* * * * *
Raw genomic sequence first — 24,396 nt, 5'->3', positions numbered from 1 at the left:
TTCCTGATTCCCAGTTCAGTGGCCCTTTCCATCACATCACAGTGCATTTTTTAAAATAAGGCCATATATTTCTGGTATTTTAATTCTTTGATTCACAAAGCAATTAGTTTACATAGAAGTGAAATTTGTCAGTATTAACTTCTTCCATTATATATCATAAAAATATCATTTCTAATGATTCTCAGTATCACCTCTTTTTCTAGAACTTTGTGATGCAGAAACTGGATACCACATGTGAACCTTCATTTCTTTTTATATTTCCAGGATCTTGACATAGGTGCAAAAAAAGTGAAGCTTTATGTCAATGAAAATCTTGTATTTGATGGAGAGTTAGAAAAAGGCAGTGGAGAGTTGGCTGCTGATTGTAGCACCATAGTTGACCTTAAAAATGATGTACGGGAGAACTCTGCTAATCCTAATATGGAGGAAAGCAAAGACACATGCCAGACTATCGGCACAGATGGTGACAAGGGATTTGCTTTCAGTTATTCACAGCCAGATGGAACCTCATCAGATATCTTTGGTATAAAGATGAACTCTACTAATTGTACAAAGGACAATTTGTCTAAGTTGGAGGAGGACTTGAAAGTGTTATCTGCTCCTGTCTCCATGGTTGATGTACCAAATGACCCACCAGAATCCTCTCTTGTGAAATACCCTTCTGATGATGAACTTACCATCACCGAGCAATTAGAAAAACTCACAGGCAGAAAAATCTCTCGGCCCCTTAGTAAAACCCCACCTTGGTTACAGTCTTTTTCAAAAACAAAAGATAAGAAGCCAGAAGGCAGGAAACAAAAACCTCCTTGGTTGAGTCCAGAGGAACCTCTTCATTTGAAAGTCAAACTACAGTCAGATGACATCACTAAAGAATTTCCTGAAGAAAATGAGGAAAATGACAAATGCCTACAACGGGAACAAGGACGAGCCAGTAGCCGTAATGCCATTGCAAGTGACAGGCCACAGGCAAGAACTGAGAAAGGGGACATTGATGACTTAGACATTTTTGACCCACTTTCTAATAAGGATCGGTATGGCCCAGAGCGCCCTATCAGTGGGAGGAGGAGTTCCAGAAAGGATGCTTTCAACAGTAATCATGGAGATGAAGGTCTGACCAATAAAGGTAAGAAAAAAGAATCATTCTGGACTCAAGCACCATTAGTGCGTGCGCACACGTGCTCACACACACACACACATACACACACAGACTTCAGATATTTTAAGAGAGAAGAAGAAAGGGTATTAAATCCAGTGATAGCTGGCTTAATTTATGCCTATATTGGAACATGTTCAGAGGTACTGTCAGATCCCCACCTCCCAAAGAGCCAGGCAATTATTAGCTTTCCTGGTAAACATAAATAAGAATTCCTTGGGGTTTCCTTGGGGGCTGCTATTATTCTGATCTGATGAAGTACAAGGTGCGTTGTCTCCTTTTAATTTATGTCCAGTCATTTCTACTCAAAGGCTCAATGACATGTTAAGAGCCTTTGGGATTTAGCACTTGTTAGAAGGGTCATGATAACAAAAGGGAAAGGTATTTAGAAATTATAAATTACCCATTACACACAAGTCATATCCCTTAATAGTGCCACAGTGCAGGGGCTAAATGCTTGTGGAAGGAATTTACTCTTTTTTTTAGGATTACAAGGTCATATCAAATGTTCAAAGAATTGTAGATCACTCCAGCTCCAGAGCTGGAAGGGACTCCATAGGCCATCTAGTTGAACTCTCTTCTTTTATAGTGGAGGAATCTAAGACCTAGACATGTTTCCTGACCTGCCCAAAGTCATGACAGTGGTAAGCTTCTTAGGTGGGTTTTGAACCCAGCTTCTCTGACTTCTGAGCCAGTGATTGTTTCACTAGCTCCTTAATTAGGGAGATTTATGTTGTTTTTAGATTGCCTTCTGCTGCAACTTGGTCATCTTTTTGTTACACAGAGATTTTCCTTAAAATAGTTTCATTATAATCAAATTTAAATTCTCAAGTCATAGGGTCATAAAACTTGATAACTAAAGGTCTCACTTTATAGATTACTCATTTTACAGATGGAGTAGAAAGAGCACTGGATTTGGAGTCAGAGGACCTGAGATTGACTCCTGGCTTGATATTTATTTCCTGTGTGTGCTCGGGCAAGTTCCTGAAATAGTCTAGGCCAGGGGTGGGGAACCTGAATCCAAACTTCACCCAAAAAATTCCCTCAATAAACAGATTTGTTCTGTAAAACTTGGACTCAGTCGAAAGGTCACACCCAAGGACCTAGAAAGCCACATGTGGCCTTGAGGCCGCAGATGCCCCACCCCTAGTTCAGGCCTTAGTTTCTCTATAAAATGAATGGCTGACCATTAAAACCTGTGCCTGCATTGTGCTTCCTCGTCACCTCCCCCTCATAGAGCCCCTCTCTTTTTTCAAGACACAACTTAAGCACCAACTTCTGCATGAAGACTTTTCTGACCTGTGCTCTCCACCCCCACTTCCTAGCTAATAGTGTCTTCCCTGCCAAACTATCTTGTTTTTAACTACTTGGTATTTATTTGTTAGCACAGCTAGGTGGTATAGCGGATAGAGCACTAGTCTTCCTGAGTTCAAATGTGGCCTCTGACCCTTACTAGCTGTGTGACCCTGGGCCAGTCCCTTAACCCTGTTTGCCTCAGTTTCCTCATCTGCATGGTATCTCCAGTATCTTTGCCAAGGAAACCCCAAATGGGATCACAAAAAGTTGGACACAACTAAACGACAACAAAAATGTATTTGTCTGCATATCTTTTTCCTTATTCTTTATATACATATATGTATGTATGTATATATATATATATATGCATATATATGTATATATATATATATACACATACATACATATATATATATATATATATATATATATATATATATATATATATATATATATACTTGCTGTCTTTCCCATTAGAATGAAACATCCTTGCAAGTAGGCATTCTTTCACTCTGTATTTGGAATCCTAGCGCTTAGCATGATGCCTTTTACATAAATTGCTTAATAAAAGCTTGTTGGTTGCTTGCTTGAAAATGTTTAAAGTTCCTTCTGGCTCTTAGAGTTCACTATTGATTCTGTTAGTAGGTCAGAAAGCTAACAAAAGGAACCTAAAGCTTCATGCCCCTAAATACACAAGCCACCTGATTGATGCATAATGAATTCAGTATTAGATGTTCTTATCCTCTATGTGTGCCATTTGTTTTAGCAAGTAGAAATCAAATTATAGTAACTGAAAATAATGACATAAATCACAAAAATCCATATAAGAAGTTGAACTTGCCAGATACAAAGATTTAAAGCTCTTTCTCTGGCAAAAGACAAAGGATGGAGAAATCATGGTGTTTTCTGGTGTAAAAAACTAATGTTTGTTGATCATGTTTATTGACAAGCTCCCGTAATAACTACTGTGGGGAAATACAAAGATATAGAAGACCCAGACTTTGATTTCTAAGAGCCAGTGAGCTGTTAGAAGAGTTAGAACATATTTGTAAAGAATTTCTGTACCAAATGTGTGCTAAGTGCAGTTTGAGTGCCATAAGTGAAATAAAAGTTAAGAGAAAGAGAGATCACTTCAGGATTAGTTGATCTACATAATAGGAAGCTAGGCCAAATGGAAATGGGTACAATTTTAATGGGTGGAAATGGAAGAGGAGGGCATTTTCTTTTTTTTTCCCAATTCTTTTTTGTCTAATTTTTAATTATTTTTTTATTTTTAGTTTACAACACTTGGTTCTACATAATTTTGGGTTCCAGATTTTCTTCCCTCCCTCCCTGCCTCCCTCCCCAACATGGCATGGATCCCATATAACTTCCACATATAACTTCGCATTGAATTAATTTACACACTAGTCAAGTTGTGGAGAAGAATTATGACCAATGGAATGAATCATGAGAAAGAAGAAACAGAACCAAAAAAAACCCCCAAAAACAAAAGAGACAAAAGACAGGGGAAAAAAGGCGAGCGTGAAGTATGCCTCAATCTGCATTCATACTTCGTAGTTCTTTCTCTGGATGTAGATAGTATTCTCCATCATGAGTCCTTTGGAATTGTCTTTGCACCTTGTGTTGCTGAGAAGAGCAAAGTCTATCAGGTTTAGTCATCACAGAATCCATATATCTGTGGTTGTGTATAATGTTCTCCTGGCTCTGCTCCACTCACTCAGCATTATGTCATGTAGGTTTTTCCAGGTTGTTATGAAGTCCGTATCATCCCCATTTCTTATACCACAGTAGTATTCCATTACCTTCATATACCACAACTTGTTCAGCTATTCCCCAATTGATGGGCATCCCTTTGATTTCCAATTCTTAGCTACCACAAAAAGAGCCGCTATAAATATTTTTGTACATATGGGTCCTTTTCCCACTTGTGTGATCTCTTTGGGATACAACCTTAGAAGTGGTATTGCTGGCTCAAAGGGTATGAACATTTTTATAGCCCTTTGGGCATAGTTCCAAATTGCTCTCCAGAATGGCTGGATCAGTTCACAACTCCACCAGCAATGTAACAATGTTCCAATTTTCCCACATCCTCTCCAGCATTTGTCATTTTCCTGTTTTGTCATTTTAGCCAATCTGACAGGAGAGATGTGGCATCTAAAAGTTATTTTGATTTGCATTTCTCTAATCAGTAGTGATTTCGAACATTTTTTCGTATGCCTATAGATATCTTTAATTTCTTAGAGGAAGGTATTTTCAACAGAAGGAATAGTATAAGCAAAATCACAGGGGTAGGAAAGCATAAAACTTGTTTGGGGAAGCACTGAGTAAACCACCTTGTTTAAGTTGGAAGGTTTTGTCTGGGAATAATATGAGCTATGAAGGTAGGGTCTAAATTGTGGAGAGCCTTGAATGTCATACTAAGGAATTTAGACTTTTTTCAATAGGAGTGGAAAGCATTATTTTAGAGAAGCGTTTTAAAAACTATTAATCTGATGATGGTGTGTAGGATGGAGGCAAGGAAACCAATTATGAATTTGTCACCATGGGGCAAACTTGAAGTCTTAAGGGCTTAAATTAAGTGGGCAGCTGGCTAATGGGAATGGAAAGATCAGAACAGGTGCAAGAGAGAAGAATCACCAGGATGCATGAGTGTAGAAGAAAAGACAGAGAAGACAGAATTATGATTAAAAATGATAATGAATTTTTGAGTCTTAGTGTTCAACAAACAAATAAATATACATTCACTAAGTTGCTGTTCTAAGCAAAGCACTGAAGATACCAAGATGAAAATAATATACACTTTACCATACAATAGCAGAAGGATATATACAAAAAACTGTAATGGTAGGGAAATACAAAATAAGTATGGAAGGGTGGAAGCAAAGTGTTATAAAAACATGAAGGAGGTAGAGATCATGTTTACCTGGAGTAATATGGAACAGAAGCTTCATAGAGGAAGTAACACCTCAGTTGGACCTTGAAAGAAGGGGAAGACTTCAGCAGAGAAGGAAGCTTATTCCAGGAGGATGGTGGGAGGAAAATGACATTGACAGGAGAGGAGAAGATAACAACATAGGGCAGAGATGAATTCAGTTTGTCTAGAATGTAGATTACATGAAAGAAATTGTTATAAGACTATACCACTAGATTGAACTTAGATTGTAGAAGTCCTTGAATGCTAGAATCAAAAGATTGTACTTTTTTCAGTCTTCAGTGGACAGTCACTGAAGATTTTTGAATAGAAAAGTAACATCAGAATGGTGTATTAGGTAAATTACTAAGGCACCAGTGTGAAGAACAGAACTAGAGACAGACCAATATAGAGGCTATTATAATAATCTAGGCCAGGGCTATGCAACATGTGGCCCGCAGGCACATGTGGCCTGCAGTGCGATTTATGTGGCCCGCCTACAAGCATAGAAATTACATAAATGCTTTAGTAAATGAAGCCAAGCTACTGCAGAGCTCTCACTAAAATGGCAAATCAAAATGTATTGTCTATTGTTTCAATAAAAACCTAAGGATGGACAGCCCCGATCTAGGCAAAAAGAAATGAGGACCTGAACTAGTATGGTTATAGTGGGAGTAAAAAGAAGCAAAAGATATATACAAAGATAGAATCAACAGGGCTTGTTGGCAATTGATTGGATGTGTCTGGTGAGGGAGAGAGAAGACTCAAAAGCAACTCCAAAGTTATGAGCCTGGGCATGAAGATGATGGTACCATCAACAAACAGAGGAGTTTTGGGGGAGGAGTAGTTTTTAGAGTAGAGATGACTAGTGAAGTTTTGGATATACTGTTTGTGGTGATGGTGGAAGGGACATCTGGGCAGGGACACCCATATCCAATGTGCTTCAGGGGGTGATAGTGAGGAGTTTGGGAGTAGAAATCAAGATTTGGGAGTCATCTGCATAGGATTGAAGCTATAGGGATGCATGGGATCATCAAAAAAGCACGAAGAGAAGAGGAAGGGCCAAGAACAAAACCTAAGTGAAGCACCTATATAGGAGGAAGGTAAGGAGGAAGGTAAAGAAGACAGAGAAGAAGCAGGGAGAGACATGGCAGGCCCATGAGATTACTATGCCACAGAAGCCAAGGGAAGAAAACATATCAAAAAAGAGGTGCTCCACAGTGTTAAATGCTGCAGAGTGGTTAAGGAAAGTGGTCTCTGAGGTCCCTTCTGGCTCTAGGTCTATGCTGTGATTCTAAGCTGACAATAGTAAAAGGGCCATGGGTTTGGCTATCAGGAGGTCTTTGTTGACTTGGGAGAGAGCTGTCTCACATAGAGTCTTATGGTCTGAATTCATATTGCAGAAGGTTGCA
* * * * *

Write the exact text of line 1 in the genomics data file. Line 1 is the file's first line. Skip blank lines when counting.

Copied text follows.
Raw genomic sequence first — 24,396 nt, 5'->3', positions numbered from 1 at the left: